* time for curiosity driven research, although you must find the way to fit it with the funds, which are mostly from European projects
* no fixed time slots, your can arrange things to work at home (not all the time)
* you can leave for one or two years to work for someone else and have your job when you are back
* you don't have to teach, but you can get students for their thesis from universities
* all the pros are if you are permanent staff and it's very hard to get in because..
* bureaucracy is awful, vacancies are uncertain, applying for a job is kafkian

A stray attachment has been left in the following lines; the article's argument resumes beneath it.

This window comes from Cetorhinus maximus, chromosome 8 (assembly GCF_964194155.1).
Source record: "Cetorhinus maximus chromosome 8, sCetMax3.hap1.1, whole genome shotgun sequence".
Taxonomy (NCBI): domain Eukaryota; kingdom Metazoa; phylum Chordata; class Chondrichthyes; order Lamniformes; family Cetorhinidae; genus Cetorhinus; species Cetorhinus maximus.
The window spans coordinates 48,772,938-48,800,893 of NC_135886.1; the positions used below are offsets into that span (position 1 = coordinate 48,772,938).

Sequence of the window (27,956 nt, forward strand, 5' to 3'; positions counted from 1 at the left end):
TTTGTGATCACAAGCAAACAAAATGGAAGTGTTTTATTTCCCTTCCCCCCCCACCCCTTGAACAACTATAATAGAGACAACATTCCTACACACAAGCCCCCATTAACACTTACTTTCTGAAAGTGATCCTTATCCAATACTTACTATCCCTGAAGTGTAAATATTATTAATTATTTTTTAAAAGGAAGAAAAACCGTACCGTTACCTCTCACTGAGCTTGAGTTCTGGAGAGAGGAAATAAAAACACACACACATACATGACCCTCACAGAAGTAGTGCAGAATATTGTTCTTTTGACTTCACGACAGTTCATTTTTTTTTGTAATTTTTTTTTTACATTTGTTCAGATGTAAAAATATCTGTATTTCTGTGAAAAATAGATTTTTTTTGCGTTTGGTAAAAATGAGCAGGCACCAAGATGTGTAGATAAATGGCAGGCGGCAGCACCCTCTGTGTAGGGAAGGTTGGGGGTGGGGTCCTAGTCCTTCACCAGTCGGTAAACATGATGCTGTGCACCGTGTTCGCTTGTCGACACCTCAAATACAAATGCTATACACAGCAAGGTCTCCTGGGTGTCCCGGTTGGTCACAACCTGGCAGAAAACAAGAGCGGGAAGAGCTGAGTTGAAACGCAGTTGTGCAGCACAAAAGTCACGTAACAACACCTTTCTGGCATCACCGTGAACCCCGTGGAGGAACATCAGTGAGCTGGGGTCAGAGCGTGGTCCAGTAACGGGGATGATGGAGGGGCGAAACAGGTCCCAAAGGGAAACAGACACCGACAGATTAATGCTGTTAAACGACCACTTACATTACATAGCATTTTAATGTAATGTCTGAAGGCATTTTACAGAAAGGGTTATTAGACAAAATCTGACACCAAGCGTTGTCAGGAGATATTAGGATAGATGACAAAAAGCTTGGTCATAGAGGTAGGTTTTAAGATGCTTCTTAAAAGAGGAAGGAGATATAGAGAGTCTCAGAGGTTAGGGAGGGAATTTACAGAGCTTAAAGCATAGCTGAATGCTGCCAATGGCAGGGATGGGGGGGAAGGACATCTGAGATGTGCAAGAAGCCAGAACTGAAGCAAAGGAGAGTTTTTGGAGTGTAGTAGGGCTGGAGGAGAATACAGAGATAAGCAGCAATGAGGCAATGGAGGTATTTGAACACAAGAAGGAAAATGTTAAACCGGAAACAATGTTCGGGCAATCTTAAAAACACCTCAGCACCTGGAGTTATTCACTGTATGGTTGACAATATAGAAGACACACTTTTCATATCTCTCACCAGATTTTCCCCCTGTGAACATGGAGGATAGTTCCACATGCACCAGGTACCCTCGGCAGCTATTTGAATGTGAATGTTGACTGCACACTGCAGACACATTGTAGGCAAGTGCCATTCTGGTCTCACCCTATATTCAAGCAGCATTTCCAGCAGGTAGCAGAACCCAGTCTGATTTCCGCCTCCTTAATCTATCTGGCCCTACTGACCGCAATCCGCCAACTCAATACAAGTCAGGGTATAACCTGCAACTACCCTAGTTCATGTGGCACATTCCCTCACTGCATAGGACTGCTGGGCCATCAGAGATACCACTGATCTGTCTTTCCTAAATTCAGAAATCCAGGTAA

* the top of the pyramid consist of politicians, incompetence rules
* the pay is low if compared to the same position in almost any other country in Europe
I applied online. The process took a week. I interviewed at National Research Council of Italy.
I got invited for a day to the research institute to give a one hour presentation about my scientific background, then I was introduced to my potential colleagues, taken for lunch while asked about my working experience and future plans. In total it was a professional atmosphere. Present were the leader of the institute and the potential direct supervisor.
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